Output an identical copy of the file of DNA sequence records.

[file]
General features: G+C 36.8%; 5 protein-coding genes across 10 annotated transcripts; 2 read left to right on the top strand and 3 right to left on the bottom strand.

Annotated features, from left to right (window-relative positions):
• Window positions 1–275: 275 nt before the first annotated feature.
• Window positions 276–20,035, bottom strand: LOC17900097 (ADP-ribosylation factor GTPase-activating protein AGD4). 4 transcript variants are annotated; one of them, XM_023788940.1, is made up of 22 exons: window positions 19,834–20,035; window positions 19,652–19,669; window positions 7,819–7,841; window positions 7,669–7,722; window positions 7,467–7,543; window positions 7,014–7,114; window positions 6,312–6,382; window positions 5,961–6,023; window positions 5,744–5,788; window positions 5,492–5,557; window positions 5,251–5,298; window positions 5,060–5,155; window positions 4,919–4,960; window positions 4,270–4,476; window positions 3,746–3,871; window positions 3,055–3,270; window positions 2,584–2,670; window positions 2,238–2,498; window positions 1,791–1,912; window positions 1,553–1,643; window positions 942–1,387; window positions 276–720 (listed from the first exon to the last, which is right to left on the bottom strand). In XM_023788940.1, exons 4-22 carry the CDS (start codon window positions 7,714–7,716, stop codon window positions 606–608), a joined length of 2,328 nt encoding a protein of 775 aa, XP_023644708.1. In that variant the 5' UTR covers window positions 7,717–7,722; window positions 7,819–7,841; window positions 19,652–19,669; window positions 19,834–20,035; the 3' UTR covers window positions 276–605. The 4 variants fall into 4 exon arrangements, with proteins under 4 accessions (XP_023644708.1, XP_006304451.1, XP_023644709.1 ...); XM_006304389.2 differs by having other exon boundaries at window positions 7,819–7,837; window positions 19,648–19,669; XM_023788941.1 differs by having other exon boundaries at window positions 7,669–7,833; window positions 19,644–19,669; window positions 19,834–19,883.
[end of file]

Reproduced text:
General features: G+C 36.8%; 5 protein-coding genes across 10 annotated transcripts; 2 read left to right on the top strand and 3 right to left on the bottom strand.

Annotated features, from left to right (window-relative positions):
• Window positions 1–275: 275 nt before the first annotated feature.
• Window positions 276–20,035, bottom strand: LOC17900097 (ADP-ribosylation factor GTPase-activating protein AGD4). 4 transcript variants are annotated; one of them, XM_023788940.1, is made up of 22 exons: window positions 19,834–20,035; window positions 19,652–19,669; window positions 7,819–7,841; window positions 7,669–7,722; window positions 7,467–7,543; window positions 7,014–7,114; window positions 6,312–6,382; window positions 5,961–6,023; window positions 5,744–5,788; window positions 5,492–5,557; window positions 5,251–5,298; window positions 5,060–5,155; window positions 4,919–4,960; window positions 4,270–4,476; window positions 3,746–3,871; window positions 3,055–3,270; window positions 2,584–2,670; window positions 2,238–2,498; window positions 1,791–1,912; window positions 1,553–1,643; window positions 942–1,387; window positions 276–720 (listed from the first exon to the last, which is right to left on the bottom strand). In XM_023788940.1, exons 4-22 carry the CDS (start codon window positions 7,714–7,716, stop codon window positions 606–608), a joined length of 2,328 nt encoding a protein of 775 aa, XP_023644708.1. In that variant the 5' UTR covers window positions 7,717–7,722; window positions 7,819–7,841; window positions 19,652–19,669; window positions 19,834–20,035; the 3' UTR covers window positions 276–605. The 4 variants fall into 4 exon arrangements, with proteins under 4 accessions (XP_023644708.1, XP_006304451.1, XP_023644709.1 ...); XM_006304389.2 differs by having other exon boundaries at window positions 7,819–7,837; window positions 19,648–19,669; XM_023788941.1 differs by having other exon boundaries at window positions 7,669–7,833; window positions 19,644–19,669; window positions 19,834–19,883.